Total hip arthroplasty in patients with osteonecrosis. The effect of cement techniques

Clin Orthop Relat Res. 1997 May:(338):94-9. doi: 10.1097/00003086-199705000-00014.


One hundred fifteen patients who underwent total hip replacement for osteonecrosis between June 1972 and April 1990 were divided into 3 groups according to the cause of the disorder: (1) osteonecrosis secondary to alcoholism (21 patients), (2) osteonecrosis secondary to hypersteroidism (29 patients), and (3) idiopathic osteonecrosis (65 patients). To determine the differences in short and long term arthroplasty failure rates, these 3 patient groups were compared with a group of 202 patients who received total hip replacement for osteoarthritis. Statistical analyses were carried out on the following definitions of failure: loosening of the acetabular component, loosening of the femoral component, and revision arthroplasty. Radiolucency and postoperative pain scores also were evaluated. A significant difference in the rate of failure because of loosening of the femoral component was found among the 4 groups. Likewise, a significant difference was found among the 4 groups in all revisions or loosenings or both. However, only the comparison between the idiopathic osteonecrosis and osteoarthritic groups showed a significant difference with survival analysis. Second generation cement technique was as significant as any variable relating to failure. The authors conclude that total hip arthroplasty is an equally viable treatment for the 3 types of osteonecrosis examined in this study; however, failure might be more imminent in studies where larger numbers are needed.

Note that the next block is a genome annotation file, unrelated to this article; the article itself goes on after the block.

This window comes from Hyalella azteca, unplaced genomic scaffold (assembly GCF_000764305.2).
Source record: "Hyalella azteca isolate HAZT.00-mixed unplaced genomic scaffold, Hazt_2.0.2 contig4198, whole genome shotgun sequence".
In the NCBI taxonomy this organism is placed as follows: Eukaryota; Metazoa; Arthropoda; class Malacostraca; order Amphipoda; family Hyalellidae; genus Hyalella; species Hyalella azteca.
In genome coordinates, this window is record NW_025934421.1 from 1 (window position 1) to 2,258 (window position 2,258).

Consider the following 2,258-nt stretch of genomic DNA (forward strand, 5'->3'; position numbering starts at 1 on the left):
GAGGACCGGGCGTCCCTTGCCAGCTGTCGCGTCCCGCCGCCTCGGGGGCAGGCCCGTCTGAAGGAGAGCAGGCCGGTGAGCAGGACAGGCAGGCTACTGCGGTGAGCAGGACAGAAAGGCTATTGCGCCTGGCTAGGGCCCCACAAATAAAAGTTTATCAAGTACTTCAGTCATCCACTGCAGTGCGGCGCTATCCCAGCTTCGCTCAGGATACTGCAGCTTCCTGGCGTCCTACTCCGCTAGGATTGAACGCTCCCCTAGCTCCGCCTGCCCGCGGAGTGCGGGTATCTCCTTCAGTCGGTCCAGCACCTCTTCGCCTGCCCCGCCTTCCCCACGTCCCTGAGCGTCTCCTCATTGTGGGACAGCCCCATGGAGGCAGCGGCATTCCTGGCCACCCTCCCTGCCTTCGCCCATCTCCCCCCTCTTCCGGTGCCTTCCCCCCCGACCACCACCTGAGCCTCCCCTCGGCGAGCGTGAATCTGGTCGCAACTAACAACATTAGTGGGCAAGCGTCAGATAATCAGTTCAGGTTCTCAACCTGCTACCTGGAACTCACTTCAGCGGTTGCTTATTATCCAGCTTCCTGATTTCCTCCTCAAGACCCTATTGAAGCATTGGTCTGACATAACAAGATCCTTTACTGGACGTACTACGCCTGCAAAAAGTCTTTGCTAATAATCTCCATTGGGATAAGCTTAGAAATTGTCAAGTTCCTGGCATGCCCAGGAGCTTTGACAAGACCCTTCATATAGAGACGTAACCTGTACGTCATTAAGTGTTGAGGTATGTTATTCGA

MeSH terms

  • Aged
  • Cementation / methods*
  • Female
  • Femur Head Necrosis / etiology
  • Femur Head Necrosis / surgery*
  • Hip Prosthesis* / methods
  • Humans
  • Male
  • Middle Aged
  • Prosthesis Failure
  • Retrospective Studies
  • Treatment Outcome